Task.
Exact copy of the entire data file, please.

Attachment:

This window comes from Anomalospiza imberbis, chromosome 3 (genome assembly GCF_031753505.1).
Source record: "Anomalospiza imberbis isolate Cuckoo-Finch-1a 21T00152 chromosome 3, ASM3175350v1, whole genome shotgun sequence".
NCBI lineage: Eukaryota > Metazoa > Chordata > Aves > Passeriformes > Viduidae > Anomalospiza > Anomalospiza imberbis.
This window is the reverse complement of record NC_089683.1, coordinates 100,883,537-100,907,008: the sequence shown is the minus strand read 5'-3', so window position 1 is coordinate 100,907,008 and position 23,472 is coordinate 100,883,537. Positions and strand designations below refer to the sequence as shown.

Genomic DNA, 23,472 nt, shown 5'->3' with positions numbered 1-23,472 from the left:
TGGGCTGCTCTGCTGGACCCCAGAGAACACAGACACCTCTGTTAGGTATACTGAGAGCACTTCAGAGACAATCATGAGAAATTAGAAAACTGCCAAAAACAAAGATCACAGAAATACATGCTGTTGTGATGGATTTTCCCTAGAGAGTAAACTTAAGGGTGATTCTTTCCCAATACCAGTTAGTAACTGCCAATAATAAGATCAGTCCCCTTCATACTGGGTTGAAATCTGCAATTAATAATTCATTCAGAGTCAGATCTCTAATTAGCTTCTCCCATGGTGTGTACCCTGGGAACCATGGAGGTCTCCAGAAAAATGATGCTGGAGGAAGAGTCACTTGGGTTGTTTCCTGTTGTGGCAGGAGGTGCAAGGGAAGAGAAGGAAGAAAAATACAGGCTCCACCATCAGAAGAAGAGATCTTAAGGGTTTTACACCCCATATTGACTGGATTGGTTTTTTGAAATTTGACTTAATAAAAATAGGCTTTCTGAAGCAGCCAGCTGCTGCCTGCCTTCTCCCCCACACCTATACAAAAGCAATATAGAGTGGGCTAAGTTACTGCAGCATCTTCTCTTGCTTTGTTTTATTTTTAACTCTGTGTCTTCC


This window comes from Anomalospiza imberbis, chromosome 3 (genome assembly GCF_031753505.1).
Source record: "Anomalospiza imberbis isolate Cuckoo-Finch-1a 21T00152 chromosome 3, ASM3175350v1, whole genome shotgun sequence".
NCBI lineage: Eukaryota > Metazoa > Chordata > Aves > Passeriformes > Viduidae > Anomalospiza > Anomalospiza imberbis.
This window is the reverse complement of record NC_089683.1, coordinates 100,883,537-100,907,008: the sequence shown is the minus strand read 5'-3', so window position 1 is coordinate 100,907,008 and position 23,472 is coordinate 100,883,537. Positions and strand designations below refer to the sequence as shown.

Genomic DNA, 23,472 nt, shown 5'->3' with positions numbered 1-23,472 from the left:
TGGGCTGCTCTGCTGGACCCCAGAGAACACAGACACCTCTGTTAGGTATACTGAGAGCACTTCAGAGACAATCATGAGAAATTAGAAAACTGCCAAAAACAAAGATCACAGAAATACATGCTGTTGTGATGGATTTTCCCTAGAGAGTAAACTTAAGGGTGATTCTTTCCCAATACCAGTTAGTAACTGCCAATAATAAGATCAGTCCCCTTCATACTGGGTTGAAATCTGCAATTAATAATTCATTCAGAGTCAGATCTCTAATTAGCTTCTCCCATGGTGTGTACCCTGGGAACCATGGAGGTCTCCAGAAAAATGATGCTGGAGGAAGAGTCACTTGGGTTGTTTCCTGTTGTGGCAGGAGGTGCAAGGGAAGAGAAGGAAGAAAAATACAGGCTCCACCATCAGAAGAAGAGATCTTAAGGGTTTTACACCCCATATTGACTGGATTGGTTTTTTGAAATTTGACTTAATAAAAATAGGCTTTCTGAAGCAGCCAGCTGCTGCCTGCCTTCTCCCCCACACCTATACAAAAGCAATATAGAGTGGGCTAAGTTACTGCAGCATCTTCTCTTGCTTTGTTTTATTTTTAACTCTGTGTCTTCC